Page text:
Eye For Film >> Movies >> Withnail And I (1986) Film Review
Withnail And I
Reviewed by: Angus Wolfe Murray
First time around Bruce Robinson's autobiographical journey from the pits of depravity in Camden Town to the muddy damp hell of a cottage in the Lake District, where a pink-faced, podgy queen professes love and devotion, seemed much ado about nothing. Having matured over time, the quality of its writing and acting justifies the film's cult status - not so much a paean to the Sixties, rather a tribute to those wasted years before the discipline of work kicks in.
Where Robinson succeeds brilliantly is recreating the squalour of shared accommodation and the love/hate relationship between two friends who have known each other long enough to abuse the privilege. The dialogue is naked, with the exception of Danny (Ralph Brown), the drug dealer, whose language has lost its way in a labyrinth of surreal damage. A statement such as "We are drifting into the arena of the unwell", or "There's a teabag growing", may sound unexpected to the untutored ear, but it's the way they talked and, therefore, never pretentious.
Withnail (Richard E Grant) is a glorious character, almost completely beyond redemption. Alcoholic, lazy and disloyal, he displays an aristocratic arrogance in his attitude towards the outside world. Pathetically, he can turn on the charm when it suits, but his response to everyday life is entirely negative. He expects things to be given, not worked for.
I (Paul McGann), a thin disguise of the writer/director, is more grounded. He may be on the brink of nervous collapse, as paranoid as the next man, if the next man is Withnail, and yet capable of looking beyond the pit of a kitchen to a place where meals are allowed to die with dignity.
They are actors, which may explain Withnail's enunciation and over-emotional outbursts, usually to do with drink, or the lack of it. Naturally, they are "resting". When living in a flat that should have been condemned by the Council as a health hazard becomes unbearable, they drive North in a clapped-out Jag to stay a few nights in the Lake District, where Withnail's Uncle Monty (Richard Griffiths) has a draughty stone cottage.
Battling the elements, as well as Uncle Monty, who turns up, hopeful of some naughty fun with "the dear boys", they realise, each in their own way, that country living is not for them. Rats in Camden Town are less threatening than a randy bull in a slippery field.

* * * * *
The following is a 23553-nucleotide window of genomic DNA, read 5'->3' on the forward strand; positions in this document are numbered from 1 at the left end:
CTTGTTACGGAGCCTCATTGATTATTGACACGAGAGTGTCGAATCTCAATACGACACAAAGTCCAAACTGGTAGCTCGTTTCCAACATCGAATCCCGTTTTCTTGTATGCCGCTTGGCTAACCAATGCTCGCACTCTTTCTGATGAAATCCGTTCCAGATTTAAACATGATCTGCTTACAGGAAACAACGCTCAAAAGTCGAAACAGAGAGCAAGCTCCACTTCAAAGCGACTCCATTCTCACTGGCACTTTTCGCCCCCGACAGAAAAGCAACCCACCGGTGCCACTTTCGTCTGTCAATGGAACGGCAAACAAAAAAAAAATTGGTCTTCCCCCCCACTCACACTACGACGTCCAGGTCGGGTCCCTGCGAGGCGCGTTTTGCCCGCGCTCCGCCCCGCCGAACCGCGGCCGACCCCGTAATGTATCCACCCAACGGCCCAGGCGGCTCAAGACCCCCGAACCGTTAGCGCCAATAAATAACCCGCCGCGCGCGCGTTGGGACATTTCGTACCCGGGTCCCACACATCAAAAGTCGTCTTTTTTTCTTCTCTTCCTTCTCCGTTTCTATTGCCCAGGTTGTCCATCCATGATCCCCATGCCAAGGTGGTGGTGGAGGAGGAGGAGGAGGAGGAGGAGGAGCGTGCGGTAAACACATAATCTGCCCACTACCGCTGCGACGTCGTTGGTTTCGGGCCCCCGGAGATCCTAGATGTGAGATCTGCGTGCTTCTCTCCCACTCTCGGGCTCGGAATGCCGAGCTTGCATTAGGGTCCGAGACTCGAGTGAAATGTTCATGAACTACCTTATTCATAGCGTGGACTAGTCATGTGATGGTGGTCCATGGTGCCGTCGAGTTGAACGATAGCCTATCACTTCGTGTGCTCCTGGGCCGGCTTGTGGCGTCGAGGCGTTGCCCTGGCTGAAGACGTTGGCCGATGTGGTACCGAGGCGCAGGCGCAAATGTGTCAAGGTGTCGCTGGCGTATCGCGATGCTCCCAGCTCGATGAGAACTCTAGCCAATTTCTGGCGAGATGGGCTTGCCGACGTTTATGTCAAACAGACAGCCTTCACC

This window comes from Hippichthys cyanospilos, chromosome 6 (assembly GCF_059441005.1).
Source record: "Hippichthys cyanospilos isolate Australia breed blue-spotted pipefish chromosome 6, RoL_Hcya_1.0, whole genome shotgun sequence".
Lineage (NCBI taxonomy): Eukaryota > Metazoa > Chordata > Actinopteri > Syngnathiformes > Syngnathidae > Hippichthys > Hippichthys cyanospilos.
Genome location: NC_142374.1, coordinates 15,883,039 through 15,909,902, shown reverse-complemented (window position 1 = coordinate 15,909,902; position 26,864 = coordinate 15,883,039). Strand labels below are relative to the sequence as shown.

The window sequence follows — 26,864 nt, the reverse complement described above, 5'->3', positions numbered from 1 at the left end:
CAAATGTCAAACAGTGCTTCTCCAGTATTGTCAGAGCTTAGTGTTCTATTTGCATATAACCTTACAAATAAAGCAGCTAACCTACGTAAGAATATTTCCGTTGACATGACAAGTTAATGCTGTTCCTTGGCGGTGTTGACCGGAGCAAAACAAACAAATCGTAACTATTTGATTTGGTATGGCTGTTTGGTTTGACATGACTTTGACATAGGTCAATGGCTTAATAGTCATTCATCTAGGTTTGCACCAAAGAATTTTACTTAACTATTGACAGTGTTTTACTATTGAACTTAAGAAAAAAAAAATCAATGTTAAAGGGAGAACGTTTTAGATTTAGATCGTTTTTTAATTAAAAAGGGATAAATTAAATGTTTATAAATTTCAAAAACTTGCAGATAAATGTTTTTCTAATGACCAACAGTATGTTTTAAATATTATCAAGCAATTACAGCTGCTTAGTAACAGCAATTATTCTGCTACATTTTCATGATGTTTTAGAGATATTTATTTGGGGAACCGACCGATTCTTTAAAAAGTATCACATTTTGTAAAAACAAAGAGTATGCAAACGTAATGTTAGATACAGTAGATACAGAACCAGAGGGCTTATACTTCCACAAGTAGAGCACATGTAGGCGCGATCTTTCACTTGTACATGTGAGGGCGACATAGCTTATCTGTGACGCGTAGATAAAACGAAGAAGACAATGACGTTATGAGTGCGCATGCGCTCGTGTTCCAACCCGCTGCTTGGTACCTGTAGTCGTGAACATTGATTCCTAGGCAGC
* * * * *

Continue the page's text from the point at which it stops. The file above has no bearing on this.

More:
Robinson's eye for detail is as sharp as a fox. Driving up the motorway with one headlight and only the passenger windscreen wiper working is exactly right. Withnail would never be bothered with garages. Perhaps climbing up the burn barefoot shooting at fish with a 12-bore is pushing it, even for these idiots. But everything in the flat is perfect, especially the kitchen, where unwashed plates congeal in weeks old water, already alive with endangered species.
McGann had done one television and Grant nothing when they accepted the roles. Robinson had never directed anything. It was a leap in the dark and it worked because they made it work. Grant is particularly fine and, for a man who doesn't drink, quite remarkable. McGann captures that element of nervousness at the end of the Sixties when the possibility of madness is reinforced by the behaviour of those around him. Griffiths is magnificent and Brown inspired.
When faced with having to deal with the kitchen sink and whatever it is that lives there, fear takes hold.
"Wait till the morning and we'll go in together."
"It is the morning."
Robinson never did anything like this again. How could he? It's all here.Reviewed on: 30 Nov 2001
Related Articles:I'll drink to that!